What John Gottman's "Love Lab" can Teach Us About Relationships

What John Gottman's "Love Lab" can Teach Us About Relationships
back in the 1970’s, divorce rates started to skyrocket at a rate that had never been seen before. The concern at the time was the impact that these divorce rates would have on the children associated with the divorces, so psychologist began studying marriages in an attempt to see why they were failing. There were a lot of questions about the individual aspects of each marriage being the cause for divorce, or whether or not these marriages had something in common. That’s what lead to psychologist John Gottman setting up what he affectionately calls the “love lab” in 1986 with fellow psychologist Robert Levenson at the University of Washington.
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Masters and Disasters

The “love lab” was a place where Gottman and Levenson could watch newlywed couples interact and study their responses to one another. In one such study, newlyweds were hooked up to electrodes to monitor certain aspects of their physiology like blood pressure, heart rate, and sweat production. Not unlike a lie detector, basically. The couples were then asked questions about their relationships like how they met, conflicts, and positive memories. Through this analysis, Gottman was able to break the couples into two groups: masters and disasters.
The disasters appeared calm, but their physiology was a much different story. They all had increased heart rates, higher sweat production, and higher blood pressure. In essence, they were in a constant state of “fight or flight” mode throughout the interview. The masters, on the other hand, showed a very low physiological response, if any. What is interesting about this study was not only that the disasters had a much higher rate of divorce, but the more physiologically active they were – the sooner they got divorced. It almost seemed as though Gottman could predict divorce. Basically, the disasters were in a constant state of agitation while simply having a conversation with their spouse, whether they showed it or not. But why? Gottman believes that the phenomenon boiled down to kindness over criticism.

The Effect of “Bids”

In another study in 1990, Gottman set the lab up to look like a bed and breakfast, and filmed couples going about routine days together. He noticed that throughout the day one or more of the partners would open up an avenue for interaction that he called a “bids”. For example, a partner would say something like “oh, did you see this story on the news?” which creates an opportunity for engagement. The other partner has the opportunity to “turn toward” or “turn away” from the bid by either engaging or ignoring it. If the partner replied “no, what was it?”, that would be an instance of “turning toward” a bid, while replying something negative would be “turning away”.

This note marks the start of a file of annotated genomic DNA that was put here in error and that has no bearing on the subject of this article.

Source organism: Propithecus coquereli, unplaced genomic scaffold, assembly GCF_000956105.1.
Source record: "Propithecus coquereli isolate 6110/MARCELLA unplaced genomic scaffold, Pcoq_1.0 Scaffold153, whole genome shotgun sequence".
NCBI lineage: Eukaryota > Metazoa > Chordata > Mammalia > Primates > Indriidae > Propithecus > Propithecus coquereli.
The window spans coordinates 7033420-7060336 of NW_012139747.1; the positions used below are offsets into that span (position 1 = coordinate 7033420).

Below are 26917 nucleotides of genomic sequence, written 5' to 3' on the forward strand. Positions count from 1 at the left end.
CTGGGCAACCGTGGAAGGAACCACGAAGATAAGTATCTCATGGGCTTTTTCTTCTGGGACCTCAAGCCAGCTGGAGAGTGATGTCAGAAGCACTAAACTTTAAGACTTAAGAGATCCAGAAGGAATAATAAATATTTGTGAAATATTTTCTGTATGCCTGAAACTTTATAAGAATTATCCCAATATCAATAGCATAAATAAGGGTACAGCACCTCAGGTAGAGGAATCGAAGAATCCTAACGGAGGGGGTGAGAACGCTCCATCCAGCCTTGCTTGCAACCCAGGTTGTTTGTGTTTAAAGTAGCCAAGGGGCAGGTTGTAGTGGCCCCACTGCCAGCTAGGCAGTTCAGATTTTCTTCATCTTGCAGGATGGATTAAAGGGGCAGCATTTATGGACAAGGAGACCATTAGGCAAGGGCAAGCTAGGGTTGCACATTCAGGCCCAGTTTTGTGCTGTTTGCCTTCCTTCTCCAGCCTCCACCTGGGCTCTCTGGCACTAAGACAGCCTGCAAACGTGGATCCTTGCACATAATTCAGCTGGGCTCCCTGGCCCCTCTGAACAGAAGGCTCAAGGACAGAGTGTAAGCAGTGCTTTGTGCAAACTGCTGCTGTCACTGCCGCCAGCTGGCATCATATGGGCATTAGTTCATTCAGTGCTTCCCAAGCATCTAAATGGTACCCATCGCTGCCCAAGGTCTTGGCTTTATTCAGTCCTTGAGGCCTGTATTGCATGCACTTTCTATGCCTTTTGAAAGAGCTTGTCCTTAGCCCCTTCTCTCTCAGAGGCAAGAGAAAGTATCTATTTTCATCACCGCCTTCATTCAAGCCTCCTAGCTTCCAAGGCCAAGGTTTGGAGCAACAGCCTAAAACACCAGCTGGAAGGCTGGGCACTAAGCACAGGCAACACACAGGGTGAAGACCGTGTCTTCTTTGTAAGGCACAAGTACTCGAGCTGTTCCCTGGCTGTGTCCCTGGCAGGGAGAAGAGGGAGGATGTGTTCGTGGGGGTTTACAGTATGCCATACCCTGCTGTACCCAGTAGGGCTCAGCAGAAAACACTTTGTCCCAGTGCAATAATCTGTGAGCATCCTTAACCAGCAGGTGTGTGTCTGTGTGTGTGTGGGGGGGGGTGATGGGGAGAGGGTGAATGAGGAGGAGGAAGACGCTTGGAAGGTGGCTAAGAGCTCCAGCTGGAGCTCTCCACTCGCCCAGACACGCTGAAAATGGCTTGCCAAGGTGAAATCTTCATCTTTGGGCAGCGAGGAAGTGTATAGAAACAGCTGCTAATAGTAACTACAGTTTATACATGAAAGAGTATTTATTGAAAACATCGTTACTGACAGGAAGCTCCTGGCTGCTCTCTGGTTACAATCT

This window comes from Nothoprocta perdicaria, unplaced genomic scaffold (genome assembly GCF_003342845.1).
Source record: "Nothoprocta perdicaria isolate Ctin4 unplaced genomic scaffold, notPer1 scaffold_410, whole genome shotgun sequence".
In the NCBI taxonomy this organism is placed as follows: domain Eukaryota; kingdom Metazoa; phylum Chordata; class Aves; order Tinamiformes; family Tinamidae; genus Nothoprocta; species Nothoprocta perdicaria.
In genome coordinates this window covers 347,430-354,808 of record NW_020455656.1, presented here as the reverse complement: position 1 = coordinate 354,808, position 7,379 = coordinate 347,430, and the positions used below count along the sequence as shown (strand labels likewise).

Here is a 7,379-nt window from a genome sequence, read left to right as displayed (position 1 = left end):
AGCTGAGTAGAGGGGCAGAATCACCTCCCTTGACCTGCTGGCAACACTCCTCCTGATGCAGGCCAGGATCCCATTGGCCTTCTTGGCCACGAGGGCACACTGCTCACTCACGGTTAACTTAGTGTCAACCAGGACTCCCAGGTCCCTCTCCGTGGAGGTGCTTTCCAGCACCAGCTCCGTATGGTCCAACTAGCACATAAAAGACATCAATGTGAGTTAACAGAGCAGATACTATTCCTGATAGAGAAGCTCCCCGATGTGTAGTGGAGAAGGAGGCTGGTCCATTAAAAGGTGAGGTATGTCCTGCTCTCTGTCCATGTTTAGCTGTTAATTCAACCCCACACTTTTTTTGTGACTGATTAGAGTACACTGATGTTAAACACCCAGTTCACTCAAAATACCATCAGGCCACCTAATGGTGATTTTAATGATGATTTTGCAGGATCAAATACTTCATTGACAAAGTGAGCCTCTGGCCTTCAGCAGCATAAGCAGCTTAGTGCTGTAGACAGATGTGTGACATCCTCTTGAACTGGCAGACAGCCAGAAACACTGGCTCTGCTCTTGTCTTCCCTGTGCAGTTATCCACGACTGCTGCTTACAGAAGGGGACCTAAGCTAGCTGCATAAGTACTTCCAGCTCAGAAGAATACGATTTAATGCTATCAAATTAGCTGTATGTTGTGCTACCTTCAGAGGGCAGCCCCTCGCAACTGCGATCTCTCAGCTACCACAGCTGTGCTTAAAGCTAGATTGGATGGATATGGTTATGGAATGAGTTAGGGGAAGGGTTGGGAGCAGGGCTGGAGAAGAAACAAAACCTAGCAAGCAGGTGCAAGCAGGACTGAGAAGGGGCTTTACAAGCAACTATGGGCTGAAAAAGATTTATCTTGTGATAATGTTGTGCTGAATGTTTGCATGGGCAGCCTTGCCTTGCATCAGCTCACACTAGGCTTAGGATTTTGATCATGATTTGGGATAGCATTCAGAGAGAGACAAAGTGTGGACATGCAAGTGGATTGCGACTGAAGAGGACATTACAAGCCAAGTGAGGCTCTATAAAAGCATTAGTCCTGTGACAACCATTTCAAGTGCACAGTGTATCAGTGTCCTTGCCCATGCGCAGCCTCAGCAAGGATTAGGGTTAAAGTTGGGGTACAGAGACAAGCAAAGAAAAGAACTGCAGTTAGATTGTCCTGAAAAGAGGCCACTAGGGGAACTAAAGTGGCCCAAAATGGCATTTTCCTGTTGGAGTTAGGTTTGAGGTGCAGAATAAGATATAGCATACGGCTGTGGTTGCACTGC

In the end, the scenario isn’t about whatever the partner is offering up as a bid, it is how often the other partner “turns toward” a bid. Based on that simple principle, Gottman found that couples who had more “turn away” responses to bids had a much higher rate of divorce. In fact, after all these years of research, Gottman can predict whether couples — straight or gay, rich or poor, childless or not — will still be together and happy several years later with about 94% accuracy.
Gottman explains, “There’s a habit of mind that the masters have, which is this: they are scanning the social environment for things they can appreciate and say thank you for. They are building this culture of respect and appreciation very purposefully. Disasters are scanning the social environment for partners’ mistakes.” His wife, Julie, went on to add, “It’s not just scanning the environment, it’s scanning the partner for what the partner is doing right or scanning him for what he’s doing wrong and criticizing versus respecting him and expressing appreciation.”
Read: Are You ‘In Love’ Or Just Attached? The Difference Is Important
So in conclusion, Gottman’s “love lab” shows that the spirit of kindness, above all else, is the key to a lasting relationship. Constantly searching for criticism develops contempt on both sides. Contempt alone is enough to ruin any relationship. Gottman found that people who are constantly looking for negative things in their partner miss at least 50% of the positive things that their partner does. In fact, the partners that search for negative things often find them when they aren’t really there. Julie Gottman described how kindness in relationships works by saying, “If your partner expresses a need and you are tired, stressed, or distracted, then the generous spirit comes in when a partner makes a bid, and you still turn toward your partner.”
Keep that generous spirit in mind. It is the key to a long-lasting, loving relationship.

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